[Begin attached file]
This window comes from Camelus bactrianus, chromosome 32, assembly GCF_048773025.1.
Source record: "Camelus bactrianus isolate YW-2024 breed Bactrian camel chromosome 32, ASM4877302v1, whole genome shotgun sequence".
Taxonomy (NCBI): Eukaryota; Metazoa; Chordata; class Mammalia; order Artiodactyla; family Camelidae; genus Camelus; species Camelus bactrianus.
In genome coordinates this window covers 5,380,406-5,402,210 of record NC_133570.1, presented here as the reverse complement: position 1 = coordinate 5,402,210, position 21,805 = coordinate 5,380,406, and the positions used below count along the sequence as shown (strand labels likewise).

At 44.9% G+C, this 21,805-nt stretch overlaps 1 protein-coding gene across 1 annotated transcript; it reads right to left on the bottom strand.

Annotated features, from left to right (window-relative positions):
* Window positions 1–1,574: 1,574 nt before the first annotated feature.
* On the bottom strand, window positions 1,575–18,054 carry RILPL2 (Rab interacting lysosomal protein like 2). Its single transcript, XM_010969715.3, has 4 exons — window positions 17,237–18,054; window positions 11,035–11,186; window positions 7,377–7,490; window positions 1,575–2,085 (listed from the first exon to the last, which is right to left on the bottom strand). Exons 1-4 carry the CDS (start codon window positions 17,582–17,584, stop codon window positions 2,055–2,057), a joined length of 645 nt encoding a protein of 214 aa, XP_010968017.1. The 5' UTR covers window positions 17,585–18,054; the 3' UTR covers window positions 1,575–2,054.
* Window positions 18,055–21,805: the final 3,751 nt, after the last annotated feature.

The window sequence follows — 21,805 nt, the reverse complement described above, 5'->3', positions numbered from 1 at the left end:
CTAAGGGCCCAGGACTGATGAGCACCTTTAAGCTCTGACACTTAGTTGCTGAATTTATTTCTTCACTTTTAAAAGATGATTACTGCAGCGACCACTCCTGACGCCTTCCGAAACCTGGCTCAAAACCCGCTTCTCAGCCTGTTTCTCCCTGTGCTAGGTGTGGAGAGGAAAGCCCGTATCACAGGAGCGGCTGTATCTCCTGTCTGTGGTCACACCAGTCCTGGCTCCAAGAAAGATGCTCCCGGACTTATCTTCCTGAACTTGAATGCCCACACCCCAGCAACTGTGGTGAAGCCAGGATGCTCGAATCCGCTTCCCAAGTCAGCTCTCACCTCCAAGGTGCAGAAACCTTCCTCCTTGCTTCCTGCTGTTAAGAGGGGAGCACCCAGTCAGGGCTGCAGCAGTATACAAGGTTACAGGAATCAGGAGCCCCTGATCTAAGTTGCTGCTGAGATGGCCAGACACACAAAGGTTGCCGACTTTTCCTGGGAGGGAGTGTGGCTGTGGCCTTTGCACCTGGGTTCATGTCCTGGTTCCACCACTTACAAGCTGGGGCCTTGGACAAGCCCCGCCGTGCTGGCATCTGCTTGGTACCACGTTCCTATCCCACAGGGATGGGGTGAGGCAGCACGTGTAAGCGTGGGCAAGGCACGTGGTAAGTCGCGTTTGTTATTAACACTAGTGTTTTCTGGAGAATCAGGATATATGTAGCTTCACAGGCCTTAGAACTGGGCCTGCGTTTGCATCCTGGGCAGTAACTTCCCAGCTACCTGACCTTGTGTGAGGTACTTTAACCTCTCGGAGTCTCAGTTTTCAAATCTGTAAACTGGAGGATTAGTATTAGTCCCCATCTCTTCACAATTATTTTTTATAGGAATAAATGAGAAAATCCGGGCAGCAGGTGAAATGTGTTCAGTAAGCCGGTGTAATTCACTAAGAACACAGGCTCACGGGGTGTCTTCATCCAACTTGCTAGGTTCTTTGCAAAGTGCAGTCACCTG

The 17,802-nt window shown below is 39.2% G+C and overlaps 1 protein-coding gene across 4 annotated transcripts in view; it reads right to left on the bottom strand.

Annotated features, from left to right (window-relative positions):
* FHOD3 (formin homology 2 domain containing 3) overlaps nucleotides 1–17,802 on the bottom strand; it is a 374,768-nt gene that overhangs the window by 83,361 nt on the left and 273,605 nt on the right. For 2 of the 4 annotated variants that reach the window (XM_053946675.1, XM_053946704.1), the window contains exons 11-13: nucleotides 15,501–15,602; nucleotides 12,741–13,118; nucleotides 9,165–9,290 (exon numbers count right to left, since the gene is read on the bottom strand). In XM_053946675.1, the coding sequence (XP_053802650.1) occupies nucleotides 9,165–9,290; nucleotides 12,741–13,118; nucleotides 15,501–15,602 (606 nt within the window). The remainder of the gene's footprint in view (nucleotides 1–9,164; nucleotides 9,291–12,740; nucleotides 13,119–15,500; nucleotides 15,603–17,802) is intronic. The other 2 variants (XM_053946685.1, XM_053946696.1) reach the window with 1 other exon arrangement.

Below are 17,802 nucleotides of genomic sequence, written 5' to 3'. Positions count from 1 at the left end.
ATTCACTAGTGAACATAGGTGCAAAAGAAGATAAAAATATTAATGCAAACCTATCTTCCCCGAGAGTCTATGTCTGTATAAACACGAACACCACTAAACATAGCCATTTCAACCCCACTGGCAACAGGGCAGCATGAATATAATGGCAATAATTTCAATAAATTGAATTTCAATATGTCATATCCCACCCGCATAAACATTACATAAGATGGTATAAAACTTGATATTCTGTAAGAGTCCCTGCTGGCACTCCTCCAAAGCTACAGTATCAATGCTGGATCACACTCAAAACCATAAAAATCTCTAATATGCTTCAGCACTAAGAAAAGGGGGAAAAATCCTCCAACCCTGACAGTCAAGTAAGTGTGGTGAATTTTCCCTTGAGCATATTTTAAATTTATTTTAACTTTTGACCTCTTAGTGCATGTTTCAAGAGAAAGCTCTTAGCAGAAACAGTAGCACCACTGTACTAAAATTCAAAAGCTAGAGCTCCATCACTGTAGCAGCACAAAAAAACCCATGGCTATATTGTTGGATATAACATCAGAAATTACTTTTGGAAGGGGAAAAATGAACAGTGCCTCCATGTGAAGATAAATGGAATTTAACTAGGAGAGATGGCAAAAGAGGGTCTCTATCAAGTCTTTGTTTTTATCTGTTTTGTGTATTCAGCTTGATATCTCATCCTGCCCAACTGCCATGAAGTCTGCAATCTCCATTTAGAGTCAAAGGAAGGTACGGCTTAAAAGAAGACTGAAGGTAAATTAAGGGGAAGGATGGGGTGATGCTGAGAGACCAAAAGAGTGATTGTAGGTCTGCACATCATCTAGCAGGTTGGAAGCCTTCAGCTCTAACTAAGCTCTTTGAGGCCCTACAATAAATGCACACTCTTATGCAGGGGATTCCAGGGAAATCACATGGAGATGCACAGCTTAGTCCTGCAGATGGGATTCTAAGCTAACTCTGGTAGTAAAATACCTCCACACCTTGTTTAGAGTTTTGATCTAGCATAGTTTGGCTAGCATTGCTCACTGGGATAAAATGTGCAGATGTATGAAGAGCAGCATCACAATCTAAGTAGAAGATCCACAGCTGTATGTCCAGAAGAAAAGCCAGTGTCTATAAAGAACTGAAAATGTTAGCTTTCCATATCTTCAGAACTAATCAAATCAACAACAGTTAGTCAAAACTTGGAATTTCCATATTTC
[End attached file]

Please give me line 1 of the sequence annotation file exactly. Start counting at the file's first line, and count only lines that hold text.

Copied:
This window comes from Camelus bactrianus, chromosome 32, assembly GCF_048773025.1.